The nation’s corporate media have mostly downplayed or ignored the U.S. economy’s remarkable performance following the COVID-19 lockdowns earlier this year. They have completely ignored how pandemic-related economic restrictions in many states have prevented the ongoing recovery from being even stronger.
In just five months, the unemployment rate has fallen by 45 percent from its April peak of 14.7 percent, and the economy has also regained just over half of the 22.2 million jobs lost in March and April. This is a far better performance than most economists expected. Media outlets far and wide, and even the Congressional Budget Office, originally predicted that it would take ten years for the economy to fully recover.
The government’s Bureau of Labor Statistics (BLS) told us on Oct. 2 that the nation’s seasonally adjusted unemployment rate in September was 7.9 percent (down from 8.4 percent in August), and that the economy added 661,000 jobs during the month.
Both CNBC and the Associated Press emphasized that September’s job additions were a sharp drop from the nearly 1.5 million jobs added in August. Both outlets failed to tell readers how volatile government hiring affected these results.
In August, 1.02 million jobs were added in the private sector while government employment increased by 467,000. September saw an increase of 877,000 jobs in the private sector and 216,000 jobs lost in government, primarily in local education. Coming in just 14 percent lower than August, September’s private-sector result was hardly the major “loss of momentum” CNBC and the AP claimed.
Recent government data tells us we are seeing two recoveries. Most states have seen moderate to significant improvements in conditions since April, but ten states, in particular, have not.
While August’s jobless rate was 8.4 percent, the following ten states, according to the BLS’s Sept. 18 detailed report, turned in results above 10 percent. Most of the laggards were well above that double-digit threshold:
California: 11.4 percent
Hawaii: 12.5 percent
Illinois: 11.0 percent
Massachusetts: 11.3 percent
New Jersey: 10.9 percent
New Mexico: 11.3 percent
Nevada: 13.2 percent
New York: 12.5 percent
Pennsylvania: 10.3 percent
Rhode Island: 12.8 percent
These states have one thing in common: Their governors have imposed severe pandemic-related restrictions on economic activity, and they have been either been extraordinarily reluctant to or have directly refused to lift them, despite COVID-19’s diminishing mortality threat.
These ten states have just under one-third of the country’s population. Their combined population-weighted unemployment rate in August was 11.4 percent. This means the unemployment rate for the rest of the nation was below 7 percent.
Given the national unemployment rate’s half-point drop in September and the continued refusal of the governors of these ten states to make significant moves to genuinely reopen their economies, it’s reasonable to predict that the contrast between them and most of the rest of the country will be even starker on Oct. 20 when the BLS releases its next state-level report.
It’s likely that corporate media will either fail to notice the seriously lagging states before Election Day — or, if they do, they will fail to properly assign blame. In the AP article noted earlier, reporter Christopher Rugaber claimed that the economy “has remained one of the few bright spots in (Donald) Trump’s otherwise weak political standing.” He then contended that “voters in some battleground states may feel differently,” and specifically cited Pennsylvania’s 10.3 percent unemployment rate as an example.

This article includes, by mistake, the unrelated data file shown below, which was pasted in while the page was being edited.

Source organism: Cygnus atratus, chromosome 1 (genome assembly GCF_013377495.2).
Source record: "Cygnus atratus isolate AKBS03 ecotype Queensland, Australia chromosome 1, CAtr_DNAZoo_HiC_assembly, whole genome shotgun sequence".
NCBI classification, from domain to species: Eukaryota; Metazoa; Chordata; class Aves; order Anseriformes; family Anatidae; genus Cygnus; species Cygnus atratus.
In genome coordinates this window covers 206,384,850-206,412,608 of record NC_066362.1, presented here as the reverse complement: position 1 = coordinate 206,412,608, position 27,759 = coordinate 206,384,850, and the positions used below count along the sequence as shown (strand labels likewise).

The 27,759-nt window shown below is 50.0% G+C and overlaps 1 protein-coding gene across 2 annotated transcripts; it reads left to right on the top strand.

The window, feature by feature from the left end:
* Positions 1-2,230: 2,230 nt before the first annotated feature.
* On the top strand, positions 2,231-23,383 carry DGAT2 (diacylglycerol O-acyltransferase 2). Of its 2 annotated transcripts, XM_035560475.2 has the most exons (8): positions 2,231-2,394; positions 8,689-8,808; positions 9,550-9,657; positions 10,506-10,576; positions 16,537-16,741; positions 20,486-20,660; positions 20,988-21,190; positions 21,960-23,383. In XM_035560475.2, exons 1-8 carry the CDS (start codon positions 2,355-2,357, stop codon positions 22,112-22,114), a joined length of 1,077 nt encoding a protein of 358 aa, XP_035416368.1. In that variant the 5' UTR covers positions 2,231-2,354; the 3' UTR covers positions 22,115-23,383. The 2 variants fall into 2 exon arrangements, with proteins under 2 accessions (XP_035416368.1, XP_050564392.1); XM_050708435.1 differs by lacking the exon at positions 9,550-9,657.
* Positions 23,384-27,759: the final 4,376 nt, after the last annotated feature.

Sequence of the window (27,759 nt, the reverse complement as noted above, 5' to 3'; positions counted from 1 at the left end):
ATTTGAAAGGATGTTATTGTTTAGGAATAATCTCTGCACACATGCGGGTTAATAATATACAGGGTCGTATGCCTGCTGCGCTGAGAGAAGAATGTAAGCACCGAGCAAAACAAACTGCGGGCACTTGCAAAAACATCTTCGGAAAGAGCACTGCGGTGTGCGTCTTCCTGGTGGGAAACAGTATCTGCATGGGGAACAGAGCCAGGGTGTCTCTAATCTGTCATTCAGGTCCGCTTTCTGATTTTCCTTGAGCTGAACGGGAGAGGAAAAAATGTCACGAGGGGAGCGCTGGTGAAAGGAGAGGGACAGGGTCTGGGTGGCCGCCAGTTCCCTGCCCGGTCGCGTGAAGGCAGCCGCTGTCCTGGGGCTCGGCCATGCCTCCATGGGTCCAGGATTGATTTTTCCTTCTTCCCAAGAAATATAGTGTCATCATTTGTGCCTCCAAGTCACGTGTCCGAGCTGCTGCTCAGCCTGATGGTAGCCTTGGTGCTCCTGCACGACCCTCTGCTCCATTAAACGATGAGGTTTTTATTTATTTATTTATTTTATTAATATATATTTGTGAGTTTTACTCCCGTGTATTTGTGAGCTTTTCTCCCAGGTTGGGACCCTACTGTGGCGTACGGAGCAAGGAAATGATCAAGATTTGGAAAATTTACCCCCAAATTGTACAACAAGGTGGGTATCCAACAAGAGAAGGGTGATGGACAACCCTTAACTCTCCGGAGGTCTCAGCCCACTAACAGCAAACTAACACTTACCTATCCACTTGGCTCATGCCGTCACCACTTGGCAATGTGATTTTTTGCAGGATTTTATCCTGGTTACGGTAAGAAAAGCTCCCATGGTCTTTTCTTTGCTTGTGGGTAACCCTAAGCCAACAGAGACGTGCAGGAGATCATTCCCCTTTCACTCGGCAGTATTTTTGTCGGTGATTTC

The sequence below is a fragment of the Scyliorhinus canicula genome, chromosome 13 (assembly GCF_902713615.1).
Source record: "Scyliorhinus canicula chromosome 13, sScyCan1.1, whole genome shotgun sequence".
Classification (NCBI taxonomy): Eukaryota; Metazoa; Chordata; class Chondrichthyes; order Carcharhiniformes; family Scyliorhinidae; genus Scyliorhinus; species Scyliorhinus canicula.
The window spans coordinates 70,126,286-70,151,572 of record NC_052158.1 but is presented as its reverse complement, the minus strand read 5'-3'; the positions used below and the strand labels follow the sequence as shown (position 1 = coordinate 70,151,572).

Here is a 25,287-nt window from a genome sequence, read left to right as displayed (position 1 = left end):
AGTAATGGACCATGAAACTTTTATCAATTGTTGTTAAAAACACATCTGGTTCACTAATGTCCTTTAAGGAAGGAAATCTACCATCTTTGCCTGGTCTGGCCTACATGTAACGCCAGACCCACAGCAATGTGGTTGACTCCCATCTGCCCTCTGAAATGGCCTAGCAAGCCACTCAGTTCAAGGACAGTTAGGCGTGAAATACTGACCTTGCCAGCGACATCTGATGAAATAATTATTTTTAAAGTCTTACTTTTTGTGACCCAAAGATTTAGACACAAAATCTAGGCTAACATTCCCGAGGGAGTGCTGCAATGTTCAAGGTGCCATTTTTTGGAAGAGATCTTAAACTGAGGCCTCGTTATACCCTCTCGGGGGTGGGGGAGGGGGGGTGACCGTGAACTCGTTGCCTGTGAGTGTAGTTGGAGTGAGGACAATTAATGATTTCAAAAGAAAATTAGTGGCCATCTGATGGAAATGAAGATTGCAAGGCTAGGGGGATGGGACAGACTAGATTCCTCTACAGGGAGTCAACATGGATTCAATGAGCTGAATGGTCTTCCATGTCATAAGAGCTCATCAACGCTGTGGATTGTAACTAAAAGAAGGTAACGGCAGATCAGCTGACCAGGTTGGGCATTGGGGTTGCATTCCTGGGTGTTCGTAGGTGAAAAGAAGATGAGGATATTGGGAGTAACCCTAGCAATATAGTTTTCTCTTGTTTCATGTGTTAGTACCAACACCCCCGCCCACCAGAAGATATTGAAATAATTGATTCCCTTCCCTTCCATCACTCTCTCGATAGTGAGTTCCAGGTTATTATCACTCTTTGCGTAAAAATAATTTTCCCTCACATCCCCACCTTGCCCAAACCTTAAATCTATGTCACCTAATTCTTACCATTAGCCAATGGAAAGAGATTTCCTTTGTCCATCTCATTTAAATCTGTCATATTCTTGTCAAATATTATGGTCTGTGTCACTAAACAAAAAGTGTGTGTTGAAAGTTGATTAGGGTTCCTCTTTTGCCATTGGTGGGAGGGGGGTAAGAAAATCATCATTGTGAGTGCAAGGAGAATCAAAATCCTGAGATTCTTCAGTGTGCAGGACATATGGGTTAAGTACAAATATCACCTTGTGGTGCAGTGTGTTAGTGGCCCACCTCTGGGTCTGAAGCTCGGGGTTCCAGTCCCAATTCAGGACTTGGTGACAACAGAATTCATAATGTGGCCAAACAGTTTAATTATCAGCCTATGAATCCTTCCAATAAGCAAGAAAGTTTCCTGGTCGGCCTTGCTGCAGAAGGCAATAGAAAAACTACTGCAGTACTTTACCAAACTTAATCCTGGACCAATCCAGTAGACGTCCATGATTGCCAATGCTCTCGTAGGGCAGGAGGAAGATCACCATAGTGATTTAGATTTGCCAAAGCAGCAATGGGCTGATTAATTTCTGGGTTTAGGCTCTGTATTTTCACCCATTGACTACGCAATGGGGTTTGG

The Trump administration presides over the entire country. That includes states which are recovering strongly and those which aren’t. For that obvious reason, longtime economics reporter Rugaber should have known better than to imply that Trump is the only reason the Keystone State’s recovery is lagging. It’s reasonable to suspect that he and other reporters in the business press know what’s really happening and that they simply won’t tell us.
Pennsylvania Gov. Tom Wolf and his administration are the real culprits here. The state’s original stay-at-home and shelter-in-place orders stretched into mid-May. When some “non-essential” businesses began defying those orders, Wolf took to the bully pulpit to warn businesses the state could pull their licenses and other required government approvals to operate. He also threatened to withhold state and federal funding from counties whose district attorneys announced they would not prosecute offenders.
The state’s current gathering restrictions, all of which clearly continue to stifle economic activity and keep many businesses from reopening, include the following:
- An indoor gathering limit of 25; outdoors, it’s 250.
- Restaurants and bars can only operate at 25 percent of capacity for indoor dining (50 percent for restaurants which are “self-certified”).
- On-premises alcohol consumption is banned unless the drinks are served as part of a meal.
In mid-September, when a federal judge ruled that many of Wolf’s pandemic shutdown orders were unconstitutional, Wolf declared he would not heed the ruling, and attacked Trump and the state’s Republican legislators. On Oct. 1, a federal appellate court allowed the gathering limits to remain in place during appeal.
This strident, authoritarian, my-way-or-the-highway attitude exhibited by Wolf and his fellow governors in the previously mentioned states has injected unprecedented discouragement, uncertainty, and malaise into their respective business climates, while leaving millions of their citizens in serious economic pain. That most of the rest of the U.S. economy is recovering far more robustly is a testament to the fact that Trump hasn’t caused the lagging states’ woes.